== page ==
Poor Ubisoft. They crafted this enormous open-world icon-riddled niche of their own, trod it into the ground while flogging it to death, and then other people came along, borrowed their ideas, and built superior games with them. In the last year, despite decent showings from Far Cry Primal, The Division, Watch Dogs 2, and Wildlands, players and critics were beginning to weary of yet another open map of odd jobs. None was particularly at fault, but we were experiencing perhaps the sense of diminishing returns, and certainly the weariness of fatigue. And then this year we got Zelda: Breath Of The Wild from Nintendo and Horizon Zero Dawn from Sony. Pow. Two platform-pushing monoliths that schooled Ubisoft at their own games.
No one can claim that Ubisoft couldn't have seen it coming. 2015 had seen The Witcher 3, Arkham Knight, Metal Gear Solid V. It was clear that their open world toes were being trodden on, with other studios often outdoing their own efforts. They had to step up. Of course, development lead times meant that we wouldn't see this in 2016, and as mentioned above that year saw them put out a solid list of fairly standard examples of their format. But it's perhaps fair to say they couldn't have expected the degree to which 2017's two console-exclusive big hitters would so enormously lift from the open world model used across so many Ubi franchises, nor that these new games would utterly blast even Ubi's best efforts out of the water.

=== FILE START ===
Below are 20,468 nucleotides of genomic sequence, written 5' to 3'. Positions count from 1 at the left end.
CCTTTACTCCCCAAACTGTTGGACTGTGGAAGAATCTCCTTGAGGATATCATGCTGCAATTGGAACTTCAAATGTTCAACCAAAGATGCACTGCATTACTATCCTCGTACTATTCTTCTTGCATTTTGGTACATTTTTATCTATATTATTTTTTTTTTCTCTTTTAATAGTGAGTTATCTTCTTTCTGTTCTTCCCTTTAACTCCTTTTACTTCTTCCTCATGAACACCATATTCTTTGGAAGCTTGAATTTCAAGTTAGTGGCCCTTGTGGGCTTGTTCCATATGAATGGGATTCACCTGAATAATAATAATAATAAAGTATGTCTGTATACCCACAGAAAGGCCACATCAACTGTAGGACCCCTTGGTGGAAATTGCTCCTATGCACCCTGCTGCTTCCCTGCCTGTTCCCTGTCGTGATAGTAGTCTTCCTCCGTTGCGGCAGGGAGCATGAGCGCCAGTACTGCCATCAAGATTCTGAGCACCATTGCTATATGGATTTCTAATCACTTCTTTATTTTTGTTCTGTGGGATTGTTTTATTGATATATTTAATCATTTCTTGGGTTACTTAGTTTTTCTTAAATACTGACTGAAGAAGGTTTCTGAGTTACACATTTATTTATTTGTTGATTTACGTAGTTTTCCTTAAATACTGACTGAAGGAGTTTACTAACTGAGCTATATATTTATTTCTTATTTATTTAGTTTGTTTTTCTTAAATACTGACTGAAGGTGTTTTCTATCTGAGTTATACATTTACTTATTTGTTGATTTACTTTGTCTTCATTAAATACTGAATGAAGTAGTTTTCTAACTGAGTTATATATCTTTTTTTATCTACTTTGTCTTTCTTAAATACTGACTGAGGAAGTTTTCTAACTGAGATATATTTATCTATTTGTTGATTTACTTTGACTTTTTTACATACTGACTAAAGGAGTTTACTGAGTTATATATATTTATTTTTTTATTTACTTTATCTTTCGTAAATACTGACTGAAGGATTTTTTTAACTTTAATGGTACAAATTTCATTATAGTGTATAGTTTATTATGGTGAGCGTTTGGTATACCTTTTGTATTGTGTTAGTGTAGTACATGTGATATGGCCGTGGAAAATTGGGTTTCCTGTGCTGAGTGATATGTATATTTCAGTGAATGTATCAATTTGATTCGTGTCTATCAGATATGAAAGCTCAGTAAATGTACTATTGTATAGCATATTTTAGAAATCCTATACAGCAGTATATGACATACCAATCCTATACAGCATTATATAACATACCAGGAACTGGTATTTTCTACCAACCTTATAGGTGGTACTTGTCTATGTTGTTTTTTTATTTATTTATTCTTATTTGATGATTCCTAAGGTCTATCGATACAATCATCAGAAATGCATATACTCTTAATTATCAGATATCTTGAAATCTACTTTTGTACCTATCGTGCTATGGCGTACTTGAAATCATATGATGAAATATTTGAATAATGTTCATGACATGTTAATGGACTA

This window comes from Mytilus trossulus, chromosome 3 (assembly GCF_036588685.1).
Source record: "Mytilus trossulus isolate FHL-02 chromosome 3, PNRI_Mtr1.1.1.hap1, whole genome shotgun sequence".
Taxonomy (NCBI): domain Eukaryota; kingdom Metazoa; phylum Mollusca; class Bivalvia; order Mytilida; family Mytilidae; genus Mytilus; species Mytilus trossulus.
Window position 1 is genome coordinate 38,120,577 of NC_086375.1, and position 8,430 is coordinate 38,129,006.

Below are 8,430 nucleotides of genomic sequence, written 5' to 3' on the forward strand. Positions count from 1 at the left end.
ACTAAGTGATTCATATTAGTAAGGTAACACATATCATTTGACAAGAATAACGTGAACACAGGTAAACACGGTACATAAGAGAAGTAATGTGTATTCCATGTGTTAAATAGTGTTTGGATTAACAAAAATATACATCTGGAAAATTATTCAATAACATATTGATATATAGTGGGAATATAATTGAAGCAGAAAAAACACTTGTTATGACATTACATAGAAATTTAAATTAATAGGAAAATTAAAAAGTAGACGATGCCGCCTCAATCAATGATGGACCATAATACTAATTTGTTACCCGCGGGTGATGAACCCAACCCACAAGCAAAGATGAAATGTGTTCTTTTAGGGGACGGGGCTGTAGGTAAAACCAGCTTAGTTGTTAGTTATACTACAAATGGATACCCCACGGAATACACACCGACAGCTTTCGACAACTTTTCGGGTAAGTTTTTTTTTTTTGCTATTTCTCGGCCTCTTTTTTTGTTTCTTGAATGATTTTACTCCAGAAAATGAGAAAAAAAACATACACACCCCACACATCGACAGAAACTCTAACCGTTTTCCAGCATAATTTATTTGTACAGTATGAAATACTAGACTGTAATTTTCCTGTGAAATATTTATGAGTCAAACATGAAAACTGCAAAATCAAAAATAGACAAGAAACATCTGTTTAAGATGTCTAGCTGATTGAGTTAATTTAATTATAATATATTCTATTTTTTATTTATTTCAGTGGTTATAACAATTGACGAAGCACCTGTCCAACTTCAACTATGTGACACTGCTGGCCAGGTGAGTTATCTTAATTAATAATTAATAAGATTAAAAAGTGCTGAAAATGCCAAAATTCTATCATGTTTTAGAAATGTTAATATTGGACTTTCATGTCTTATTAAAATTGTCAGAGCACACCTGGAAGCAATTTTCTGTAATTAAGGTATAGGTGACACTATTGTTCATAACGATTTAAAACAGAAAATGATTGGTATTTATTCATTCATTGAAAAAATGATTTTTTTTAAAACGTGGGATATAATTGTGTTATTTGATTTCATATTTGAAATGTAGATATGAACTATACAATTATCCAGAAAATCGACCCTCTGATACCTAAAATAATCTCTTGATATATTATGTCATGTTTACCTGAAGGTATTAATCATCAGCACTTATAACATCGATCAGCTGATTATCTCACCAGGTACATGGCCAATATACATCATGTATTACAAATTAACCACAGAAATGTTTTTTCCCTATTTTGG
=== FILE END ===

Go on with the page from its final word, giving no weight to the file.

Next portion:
But that does make life tricky. It's with some cruel irony that they announce a Far Cry - surely the flagship titles in their map-icon formula - into the fray having been so recently outdone. So what to do?
It'll take more than money
I think the first thing is that the challenge won't be solved purely with money. And I'd be willing to bet that would be Ubi's first instinct. Zelda: BOTW and Horizon Zero Dawn (HZD) are both expensive games made by enormous teams over many years. Figures are vague, as you'd expect. But we know BOTW took over 300 people five years, and Nintendo say it will take an extraordinary 2 million sales to break even. At £60 launch price, that puts it at around £120 million. HZD is slightly more confusing because the developers gave a figure to a Dutch magazine, and it's clearly far too low. Despite a team of 250, plus another 100 outsourced, and at least four years development, they claim it cost €45m (£39m). Although it's likely this is minus the advertising budget, and since Sony was using the game to sell PS4s (just as BOTW was used to sell Switches), you can expect the same figure again or more to be tacked on. Which is all to say, these are a couple of £100m games.